i was vs i were Hello All, Hope all of you are doing well, I have a question regarding was and were and when to use both, my English teacher told me the following: "The rule that is that was is for things that could be true but aren't, and were is for things that could never be true." is it correct? I was watching a movie one of the characters said: "if I was a game boy were would I be" he was looking for his game boy. this is a situation that could never be true, why did he use was. please could someone explain this for me. Thank you in advance.
Jul 2, 2015 5:46 PM
Answers · 3
I am not an English teacher, but "was" is the past tense of to be. It states a fact. "Were" indicates a possibility, that may or may not be real. I think the sentence you heard was "If I was a gamboy, WHERE would I be." It is technically not correct English - The speaker is NOT a gameboy. So it should be " If I WERE a gameboy, where WOULD I be." But many English speakers do not use this conditional voice properly. Do not worry too much. Good luck. English is such a hard language...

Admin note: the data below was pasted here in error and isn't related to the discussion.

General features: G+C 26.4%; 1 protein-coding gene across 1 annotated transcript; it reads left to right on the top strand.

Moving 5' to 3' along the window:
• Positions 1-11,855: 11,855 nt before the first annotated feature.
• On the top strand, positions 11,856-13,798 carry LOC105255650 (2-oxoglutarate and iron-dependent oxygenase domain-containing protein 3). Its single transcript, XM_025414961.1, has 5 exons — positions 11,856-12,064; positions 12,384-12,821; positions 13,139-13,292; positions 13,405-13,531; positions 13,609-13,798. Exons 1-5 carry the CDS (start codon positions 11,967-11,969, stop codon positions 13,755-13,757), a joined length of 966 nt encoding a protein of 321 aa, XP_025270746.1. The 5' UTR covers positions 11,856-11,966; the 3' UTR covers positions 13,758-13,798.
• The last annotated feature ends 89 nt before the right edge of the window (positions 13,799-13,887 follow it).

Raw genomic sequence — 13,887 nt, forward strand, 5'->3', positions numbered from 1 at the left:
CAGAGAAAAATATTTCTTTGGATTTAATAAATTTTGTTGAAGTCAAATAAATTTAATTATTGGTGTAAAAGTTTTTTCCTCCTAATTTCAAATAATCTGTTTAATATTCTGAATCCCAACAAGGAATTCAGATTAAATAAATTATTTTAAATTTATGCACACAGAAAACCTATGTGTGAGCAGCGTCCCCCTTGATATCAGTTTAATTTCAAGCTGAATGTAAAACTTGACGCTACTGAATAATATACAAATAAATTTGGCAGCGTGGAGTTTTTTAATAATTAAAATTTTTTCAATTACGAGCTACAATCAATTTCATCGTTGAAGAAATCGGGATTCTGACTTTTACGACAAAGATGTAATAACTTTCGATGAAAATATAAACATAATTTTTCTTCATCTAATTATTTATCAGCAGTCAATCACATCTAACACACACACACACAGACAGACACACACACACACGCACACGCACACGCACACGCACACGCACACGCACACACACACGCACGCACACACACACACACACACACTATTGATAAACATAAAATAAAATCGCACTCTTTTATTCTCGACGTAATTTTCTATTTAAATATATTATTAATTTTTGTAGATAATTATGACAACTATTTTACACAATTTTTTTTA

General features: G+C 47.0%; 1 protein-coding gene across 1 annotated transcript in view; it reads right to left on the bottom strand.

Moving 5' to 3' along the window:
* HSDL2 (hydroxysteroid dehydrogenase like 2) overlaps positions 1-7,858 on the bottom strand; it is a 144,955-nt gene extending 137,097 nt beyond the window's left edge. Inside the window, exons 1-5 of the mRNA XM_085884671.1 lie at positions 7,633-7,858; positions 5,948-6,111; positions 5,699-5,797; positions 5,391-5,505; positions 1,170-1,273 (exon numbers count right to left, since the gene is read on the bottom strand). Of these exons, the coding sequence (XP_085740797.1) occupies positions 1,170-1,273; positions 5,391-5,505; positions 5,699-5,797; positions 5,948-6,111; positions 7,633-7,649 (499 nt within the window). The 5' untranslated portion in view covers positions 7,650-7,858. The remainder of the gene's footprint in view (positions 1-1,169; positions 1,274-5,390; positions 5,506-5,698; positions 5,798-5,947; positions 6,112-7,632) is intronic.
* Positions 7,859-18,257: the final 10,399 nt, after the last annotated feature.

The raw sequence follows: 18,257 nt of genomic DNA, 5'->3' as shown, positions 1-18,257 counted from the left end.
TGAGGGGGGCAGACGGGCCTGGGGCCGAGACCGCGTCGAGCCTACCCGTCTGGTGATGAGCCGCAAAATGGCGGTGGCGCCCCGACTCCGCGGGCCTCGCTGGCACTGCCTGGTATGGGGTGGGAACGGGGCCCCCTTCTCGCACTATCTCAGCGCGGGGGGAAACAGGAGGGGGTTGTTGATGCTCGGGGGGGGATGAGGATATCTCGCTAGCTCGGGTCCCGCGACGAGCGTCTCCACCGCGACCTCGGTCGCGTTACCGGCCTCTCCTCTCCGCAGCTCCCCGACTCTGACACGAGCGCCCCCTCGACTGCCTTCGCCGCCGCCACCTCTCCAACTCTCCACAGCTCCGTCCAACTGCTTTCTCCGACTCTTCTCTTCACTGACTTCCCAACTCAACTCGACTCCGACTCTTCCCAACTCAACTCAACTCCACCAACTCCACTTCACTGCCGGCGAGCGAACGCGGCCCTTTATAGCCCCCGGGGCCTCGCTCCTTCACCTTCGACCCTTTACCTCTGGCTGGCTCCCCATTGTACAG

July 2, 2015
I disagree with your English teacher. For possibilities and things that are not true, technically one should always use "were" (e.g. "If I were a gameboy" or "If he were taller"). In my opinion, it does not matter if it could or couldn't become true. "Was" is just the past tense of "to be", as you know. ("I was here yesterday.") However, it is frequently used instead of "were" for these non-true statements — "If I was a gameboy" or "If he was taller". This is technically incorrect, but as Cynthia said, it is very common. I have seen it argued that it is becoming accepted usage.
July 3, 2015
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